By the way, with this itinerary, you’re making a simple circle. It’s the baby version of the complex “round the world” ticket that circles the globe, with stops at multiple cities along the way. A round-the-world ticket is the ultimate multicity ticket.

Surface: Surface refers to a route where part of the trip is by land. Let’s say you plan to fly from Detroit to Minneapolis, then drive west to Montana to see the sights for two weeks. After that, you want to fly from Bozeman back to Detroit.

It’s an odd trip — two disconnected flight legs — but it is completely allowed. And in a Free Press test of this route, cost was a very reasonable $465, only $100 more than a round-trip between Detroit and Minneapolis alone.

Careful, careful

Pitfalls can trip up a multicity flight if carelessly planned.

One of the biggest is booking into or out of the wrong city airport. If you need to connect out of Chicago O’Hare to Honolulu, don’t find yourself at Chicago Midway unless it’s a deliberate choice. Check that fine print for ORD, O’Hare’s airport code, not MDW, Midway.

In Europe, you also can run into this problem if you fly budget airlines as part of your multicity route. Ryanair, for example, uses inconvenient Beauvais Airport in Paris, not the major airport Charles de Gaulle. That can seriously mess up a trip.

In addition, remember that booking a complex multicity flight where you may fly three different legs on three different airlines may mean each leg has a different checked bag fee, luggage transfer policy and frequent flier program.

Round and round

Now that we’ve got your interest, there is one further caveat. Although most airlines allow multicity bookings, a few do not.

Those that do include mainline U.S. airlines like Delta, United and American, most foreign airlines, and the discount airlines Spirit and JetBlue. Fares on multicity itineraries vary widely but can be cheaper with more nonstops than if you booked a series of individual, one-way legs (check and compare.)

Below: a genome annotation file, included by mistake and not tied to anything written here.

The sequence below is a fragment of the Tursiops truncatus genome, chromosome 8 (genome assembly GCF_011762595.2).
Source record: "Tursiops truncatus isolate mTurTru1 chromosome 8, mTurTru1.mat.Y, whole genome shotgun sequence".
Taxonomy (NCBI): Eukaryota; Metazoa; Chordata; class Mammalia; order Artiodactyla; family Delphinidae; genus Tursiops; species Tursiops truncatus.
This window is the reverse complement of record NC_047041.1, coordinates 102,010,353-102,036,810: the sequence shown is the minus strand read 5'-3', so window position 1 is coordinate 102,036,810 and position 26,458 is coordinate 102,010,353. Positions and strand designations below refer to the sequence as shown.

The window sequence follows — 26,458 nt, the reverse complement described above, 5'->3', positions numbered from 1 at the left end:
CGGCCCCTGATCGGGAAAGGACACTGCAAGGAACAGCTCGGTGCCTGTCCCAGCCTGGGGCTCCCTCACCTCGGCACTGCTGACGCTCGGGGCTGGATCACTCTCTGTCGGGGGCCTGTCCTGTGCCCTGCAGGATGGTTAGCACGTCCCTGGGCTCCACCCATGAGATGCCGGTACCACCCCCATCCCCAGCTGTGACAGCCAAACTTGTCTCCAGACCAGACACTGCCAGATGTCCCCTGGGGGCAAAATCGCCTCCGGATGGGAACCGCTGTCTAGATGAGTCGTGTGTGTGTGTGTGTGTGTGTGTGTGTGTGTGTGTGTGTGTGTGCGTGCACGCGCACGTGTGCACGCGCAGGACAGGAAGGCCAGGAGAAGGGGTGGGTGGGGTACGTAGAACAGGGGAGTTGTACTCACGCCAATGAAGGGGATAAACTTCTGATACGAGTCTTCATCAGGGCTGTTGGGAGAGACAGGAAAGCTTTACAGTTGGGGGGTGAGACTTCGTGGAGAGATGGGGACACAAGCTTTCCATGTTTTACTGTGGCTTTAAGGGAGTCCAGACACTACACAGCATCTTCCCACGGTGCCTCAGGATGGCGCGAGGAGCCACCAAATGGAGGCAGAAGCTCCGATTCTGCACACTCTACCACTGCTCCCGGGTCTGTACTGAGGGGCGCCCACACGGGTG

However, Southwest, Frontier and Allegiant do not have multicity booking options. They sell each one-way leg individually. It does not necessarily mean it’s more expensive, but you must book each leg of a multicity trip on its own, which is a hassle.

Of course, most of us never attempt to book a multicity airline itinerary at all, even when it’s allowed.

“It can get complicated,” says Nikitas. “It shouldn’t be, but it can.”

Free stopovers

OK, here’s another type of multicity trip, and a good one. Some airlines offer passengers a free stopover of 24 hours or more in the airline’s home city en route to their destination.

The most well-known example is Icelandair. From Boston, New York or other U.S. gateways, you can fly to Reykjavik, stay a couple days, then fly on to Europe for the same price as if you had flown straight to Europe.

Other airlines that offer a free stopover perk include Etihad (Abu Dhabi), Japan Airlines (Tokyo or Osaka), Singapore Airlines (Singapore) and FinnAir (Helsinki.) Hopper.com, which analyzes fare trends, compiled a full list here: www.hopper.com/articles/1048/get-free-international-stopovers-on-these-airlines. ___

 

This article was written by ELLEN CREAGER from Detroit Free Press and was legally licensed through the NewsCred publisher network.